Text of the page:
SEOUL, Feb. 12 (Yonhap) -- North Korea has been stepping up efforts to complete the stalled construction of a general hospital in Pyongyang by the end of the year, state media reports showed Monday.
North Korea held a groundbreaking ceremony of the envisioned Pyongyang General Hospital in March 2020, with leader Kim Jong-un attending the event and calling for the completion of the hospital in the "shortest time" by setting it as a "top priority project."
The North had initially planned to open the hospital on the occasion of the 75th founding anniversary of the ruling Workers' Party that year, but the completion was delayed, raising speculation over difficulties in securing construction material and medical equipment amid strict COVID-19 lockdowns and U.N. sanctions on its nuclear and missile programs.
Recent reports by the North's Korean Central News Agency (KCNA) showed that the North appears to be working to complete the construction of the hospital by the end of the year.
In a policy speech on Jan. 15, Kim called for an improvement in the public health sector, saying that health facilities "suited for the new era" will be available should the Pyongyang General Hospital go into operation this year.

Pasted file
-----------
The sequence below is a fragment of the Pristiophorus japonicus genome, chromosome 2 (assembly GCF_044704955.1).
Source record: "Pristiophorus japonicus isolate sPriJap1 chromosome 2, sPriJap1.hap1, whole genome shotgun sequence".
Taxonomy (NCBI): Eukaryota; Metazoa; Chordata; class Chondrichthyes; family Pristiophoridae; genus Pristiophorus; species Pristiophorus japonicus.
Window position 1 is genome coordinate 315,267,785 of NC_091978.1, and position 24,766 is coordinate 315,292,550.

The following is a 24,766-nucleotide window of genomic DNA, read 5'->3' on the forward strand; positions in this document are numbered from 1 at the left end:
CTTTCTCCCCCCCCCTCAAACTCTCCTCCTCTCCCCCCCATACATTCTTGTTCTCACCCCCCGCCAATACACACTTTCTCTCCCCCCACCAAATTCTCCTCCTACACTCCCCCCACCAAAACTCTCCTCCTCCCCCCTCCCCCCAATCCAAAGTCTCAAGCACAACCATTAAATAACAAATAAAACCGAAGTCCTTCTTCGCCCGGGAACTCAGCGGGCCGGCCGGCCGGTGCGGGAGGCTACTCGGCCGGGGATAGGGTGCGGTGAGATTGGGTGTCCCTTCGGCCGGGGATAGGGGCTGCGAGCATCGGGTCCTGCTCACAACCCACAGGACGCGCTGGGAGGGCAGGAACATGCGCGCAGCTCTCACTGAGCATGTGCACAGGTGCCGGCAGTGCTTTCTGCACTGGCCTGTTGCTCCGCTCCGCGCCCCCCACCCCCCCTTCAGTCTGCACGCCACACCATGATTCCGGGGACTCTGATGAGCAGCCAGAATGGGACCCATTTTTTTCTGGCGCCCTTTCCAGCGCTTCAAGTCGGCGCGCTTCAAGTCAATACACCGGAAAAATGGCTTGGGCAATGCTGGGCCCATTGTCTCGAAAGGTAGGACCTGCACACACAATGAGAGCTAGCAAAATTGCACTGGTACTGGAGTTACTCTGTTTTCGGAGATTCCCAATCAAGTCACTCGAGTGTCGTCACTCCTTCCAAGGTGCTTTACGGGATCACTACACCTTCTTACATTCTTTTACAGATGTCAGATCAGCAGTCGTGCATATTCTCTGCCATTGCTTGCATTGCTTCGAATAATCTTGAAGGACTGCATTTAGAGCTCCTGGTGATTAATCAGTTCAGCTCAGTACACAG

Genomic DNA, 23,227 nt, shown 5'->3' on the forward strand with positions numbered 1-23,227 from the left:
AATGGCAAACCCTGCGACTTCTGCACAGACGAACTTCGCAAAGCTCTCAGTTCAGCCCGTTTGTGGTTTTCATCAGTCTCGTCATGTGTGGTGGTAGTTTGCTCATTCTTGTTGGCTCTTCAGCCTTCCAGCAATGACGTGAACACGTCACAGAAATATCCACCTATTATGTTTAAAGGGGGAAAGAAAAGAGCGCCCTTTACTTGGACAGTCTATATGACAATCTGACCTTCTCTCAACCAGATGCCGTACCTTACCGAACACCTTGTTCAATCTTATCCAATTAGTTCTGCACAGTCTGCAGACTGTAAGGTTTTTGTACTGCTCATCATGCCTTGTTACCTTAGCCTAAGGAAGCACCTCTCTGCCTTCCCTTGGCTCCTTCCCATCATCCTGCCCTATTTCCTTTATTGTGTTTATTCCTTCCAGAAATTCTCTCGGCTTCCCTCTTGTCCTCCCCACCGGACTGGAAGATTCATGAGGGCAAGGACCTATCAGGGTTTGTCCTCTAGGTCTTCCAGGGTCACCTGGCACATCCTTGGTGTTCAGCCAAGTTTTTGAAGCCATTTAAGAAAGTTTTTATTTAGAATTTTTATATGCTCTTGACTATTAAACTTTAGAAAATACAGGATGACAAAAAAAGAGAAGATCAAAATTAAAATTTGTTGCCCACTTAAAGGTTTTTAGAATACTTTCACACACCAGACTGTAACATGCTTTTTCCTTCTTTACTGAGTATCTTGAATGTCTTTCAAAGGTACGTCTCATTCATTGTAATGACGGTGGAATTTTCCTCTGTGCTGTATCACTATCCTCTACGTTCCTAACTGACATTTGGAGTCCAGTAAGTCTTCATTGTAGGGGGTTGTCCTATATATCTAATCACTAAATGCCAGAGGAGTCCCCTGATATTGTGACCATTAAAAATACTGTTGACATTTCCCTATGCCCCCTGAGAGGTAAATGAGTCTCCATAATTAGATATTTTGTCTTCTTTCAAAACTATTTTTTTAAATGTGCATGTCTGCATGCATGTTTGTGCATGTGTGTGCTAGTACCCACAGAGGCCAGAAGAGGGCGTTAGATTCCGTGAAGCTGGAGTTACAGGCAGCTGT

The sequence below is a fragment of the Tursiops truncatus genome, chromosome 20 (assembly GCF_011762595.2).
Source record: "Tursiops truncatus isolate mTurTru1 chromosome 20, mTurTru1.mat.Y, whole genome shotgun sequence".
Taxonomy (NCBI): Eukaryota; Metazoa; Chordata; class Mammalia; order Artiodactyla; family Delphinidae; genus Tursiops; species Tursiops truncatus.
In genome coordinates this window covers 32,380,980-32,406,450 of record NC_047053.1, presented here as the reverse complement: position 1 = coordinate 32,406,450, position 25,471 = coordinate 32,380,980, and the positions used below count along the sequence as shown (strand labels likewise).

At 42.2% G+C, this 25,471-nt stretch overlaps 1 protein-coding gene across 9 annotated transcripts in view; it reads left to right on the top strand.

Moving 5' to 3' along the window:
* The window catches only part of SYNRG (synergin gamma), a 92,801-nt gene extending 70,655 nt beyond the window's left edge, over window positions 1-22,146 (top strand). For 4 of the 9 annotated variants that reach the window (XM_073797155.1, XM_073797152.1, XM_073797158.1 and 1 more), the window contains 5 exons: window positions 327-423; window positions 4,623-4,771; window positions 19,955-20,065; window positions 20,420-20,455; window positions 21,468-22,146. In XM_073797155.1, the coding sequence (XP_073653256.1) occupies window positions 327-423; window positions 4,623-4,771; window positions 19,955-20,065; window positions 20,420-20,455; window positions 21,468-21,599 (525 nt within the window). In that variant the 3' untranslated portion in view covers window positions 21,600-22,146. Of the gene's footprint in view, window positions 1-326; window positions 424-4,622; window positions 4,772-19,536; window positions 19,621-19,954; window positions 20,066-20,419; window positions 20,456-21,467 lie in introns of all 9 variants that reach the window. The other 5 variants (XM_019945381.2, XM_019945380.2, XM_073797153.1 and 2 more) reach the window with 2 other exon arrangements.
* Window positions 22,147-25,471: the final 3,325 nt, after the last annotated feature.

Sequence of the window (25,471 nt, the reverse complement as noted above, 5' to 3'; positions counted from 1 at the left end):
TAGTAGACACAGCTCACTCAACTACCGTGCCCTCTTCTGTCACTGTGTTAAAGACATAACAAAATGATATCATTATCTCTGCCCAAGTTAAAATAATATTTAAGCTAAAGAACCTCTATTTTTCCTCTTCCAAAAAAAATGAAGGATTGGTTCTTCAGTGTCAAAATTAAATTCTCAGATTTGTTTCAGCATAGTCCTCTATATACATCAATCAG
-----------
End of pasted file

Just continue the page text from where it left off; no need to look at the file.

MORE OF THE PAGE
On Feb. 2, Premier Kim Tok-hun visited the hospital construction site and instructed officials and builders to complete a "modern medical service base as early as possible," according to the KCNA.
Reports based on interviews with North Korean defectors have shown that the health rights of North Koreans are being severely breached due to the apparent collapse of the country's public health system.
Defectors were quoted as saying that they have to individually hire doctors or bribe health officials to receive medical treatment, according to a human rights white paper published by the Korea Institute for National Unification, a state-run think tank.
The white paper also said that North Korean residents tend to use drugs for medical treatment due to a lack of medicine and medical knowledge, which resulted in cases of fatal drug addiction.
A recent unification ministry report on North Korea's economic and social situations showed 39.6 percent of the respondents had no experience of receiving medical treatment at a hospital, citing in-depth interviews with 6,351 North Korean defectors conducted between 2013 and 2022.
Some 45 percent of the respondents said they had to buy medicine at the North's unofficial private markets, known as "jangmadang." Only 21.3 percent said they were prescribed medicine for free at hospitals.